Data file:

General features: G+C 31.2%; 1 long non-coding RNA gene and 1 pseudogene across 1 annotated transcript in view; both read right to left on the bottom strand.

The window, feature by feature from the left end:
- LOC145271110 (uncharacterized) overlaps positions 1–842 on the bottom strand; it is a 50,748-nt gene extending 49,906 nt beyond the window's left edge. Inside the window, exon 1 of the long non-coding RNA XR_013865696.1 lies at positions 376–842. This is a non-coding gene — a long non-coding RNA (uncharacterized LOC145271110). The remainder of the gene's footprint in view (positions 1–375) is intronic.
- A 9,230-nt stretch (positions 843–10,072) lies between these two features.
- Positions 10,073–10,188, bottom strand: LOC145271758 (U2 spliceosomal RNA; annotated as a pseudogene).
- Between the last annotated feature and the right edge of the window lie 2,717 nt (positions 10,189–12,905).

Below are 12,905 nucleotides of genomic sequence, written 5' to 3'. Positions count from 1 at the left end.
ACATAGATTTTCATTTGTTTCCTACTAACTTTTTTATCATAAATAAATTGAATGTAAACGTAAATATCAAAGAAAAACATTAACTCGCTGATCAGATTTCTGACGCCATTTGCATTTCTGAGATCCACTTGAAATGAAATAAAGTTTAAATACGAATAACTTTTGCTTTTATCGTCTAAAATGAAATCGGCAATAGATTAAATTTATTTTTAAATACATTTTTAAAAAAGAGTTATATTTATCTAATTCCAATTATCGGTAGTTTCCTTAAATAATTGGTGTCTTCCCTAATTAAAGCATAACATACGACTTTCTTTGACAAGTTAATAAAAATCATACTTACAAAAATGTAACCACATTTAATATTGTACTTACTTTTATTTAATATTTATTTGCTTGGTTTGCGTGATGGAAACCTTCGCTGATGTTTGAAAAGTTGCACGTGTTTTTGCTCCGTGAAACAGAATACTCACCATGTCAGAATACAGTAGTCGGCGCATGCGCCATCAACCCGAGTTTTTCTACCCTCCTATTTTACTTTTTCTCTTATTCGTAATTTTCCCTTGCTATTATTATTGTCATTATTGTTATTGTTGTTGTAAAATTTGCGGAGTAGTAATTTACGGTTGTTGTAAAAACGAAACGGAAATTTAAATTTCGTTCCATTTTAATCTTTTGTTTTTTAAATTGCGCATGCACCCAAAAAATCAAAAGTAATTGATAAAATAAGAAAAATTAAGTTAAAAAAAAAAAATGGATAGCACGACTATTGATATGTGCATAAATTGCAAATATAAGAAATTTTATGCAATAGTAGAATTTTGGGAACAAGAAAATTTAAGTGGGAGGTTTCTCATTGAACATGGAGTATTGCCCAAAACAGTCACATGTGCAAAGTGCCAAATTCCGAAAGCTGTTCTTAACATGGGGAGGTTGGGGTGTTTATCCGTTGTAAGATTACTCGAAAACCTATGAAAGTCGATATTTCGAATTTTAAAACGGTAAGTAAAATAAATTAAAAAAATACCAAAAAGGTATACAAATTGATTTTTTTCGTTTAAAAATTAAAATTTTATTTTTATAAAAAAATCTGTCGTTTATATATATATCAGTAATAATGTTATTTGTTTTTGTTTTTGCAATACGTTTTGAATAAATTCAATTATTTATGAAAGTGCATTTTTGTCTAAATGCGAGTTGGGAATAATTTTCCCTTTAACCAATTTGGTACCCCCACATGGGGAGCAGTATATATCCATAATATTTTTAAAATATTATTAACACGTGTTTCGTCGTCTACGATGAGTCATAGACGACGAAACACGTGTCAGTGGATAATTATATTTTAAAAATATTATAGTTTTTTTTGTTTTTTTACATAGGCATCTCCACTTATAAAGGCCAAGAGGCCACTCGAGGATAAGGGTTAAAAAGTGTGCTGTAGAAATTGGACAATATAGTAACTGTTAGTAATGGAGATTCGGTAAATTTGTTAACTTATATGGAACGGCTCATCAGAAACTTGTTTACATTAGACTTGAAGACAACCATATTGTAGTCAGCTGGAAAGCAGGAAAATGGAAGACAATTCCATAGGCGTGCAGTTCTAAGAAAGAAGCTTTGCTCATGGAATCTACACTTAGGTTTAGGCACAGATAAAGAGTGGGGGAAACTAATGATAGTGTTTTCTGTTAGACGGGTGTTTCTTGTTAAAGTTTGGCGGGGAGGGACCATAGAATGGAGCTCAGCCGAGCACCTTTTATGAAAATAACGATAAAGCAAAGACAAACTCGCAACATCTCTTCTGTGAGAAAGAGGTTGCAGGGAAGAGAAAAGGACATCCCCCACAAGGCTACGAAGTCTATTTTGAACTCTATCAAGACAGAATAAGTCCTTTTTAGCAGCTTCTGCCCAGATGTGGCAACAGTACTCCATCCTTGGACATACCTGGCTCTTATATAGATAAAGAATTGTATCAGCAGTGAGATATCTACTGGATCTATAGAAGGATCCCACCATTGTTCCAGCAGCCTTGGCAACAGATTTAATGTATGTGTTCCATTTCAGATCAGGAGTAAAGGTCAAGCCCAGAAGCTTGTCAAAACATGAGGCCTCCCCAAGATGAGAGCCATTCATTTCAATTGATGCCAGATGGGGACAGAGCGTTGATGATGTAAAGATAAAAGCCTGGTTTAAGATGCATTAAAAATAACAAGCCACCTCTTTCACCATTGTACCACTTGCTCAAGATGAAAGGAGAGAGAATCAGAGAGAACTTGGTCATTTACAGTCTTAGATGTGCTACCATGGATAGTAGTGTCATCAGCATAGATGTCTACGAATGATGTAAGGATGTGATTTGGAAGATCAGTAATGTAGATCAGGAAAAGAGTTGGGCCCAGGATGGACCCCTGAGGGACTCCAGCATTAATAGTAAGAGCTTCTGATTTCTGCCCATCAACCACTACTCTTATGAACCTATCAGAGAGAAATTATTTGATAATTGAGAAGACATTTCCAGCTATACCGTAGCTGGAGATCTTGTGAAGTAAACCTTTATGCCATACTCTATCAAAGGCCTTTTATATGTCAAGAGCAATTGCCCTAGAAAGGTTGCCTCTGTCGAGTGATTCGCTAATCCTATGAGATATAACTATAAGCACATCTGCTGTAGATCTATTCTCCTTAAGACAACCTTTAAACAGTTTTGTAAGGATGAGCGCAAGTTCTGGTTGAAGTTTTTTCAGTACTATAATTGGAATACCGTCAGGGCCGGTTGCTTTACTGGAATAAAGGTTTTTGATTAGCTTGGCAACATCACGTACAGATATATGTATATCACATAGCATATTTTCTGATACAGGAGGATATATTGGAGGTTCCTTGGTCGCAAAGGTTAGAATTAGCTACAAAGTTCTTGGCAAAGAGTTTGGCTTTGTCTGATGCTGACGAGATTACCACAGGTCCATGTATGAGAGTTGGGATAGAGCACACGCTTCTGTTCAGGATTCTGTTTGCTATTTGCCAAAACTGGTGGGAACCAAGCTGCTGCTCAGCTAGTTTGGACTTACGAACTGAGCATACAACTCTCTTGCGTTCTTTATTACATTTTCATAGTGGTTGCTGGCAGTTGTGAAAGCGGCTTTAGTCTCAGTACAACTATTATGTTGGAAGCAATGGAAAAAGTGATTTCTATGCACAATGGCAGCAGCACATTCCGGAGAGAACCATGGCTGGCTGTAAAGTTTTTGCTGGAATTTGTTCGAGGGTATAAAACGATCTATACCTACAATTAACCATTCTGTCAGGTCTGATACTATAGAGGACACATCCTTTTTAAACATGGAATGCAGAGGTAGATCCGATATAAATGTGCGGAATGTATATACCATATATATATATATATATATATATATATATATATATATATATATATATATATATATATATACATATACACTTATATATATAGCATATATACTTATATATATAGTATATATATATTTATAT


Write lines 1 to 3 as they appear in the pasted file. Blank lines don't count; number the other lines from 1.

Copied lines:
General features: G+C 31.2%; 1 long non-coding RNA gene and 1 pseudogene across 1 annotated transcript in view; both read right to left on the bottom strand.

The window, feature by feature from the left end:
- LOC145271110 (uncharacterized) overlaps positions 1–842 on the bottom strand; it is a 50,748-nt gene extending 49,906 nt beyond the window's left edge. Inside the window, exon 1 of the long non-coding RNA XR_013865696.1 lies at positions 376–842. This is a non-coding gene — a long non-coding RNA (uncharacterized LOC145271110). The remainder of the gene's footprint in view (positions 1–375) is intronic.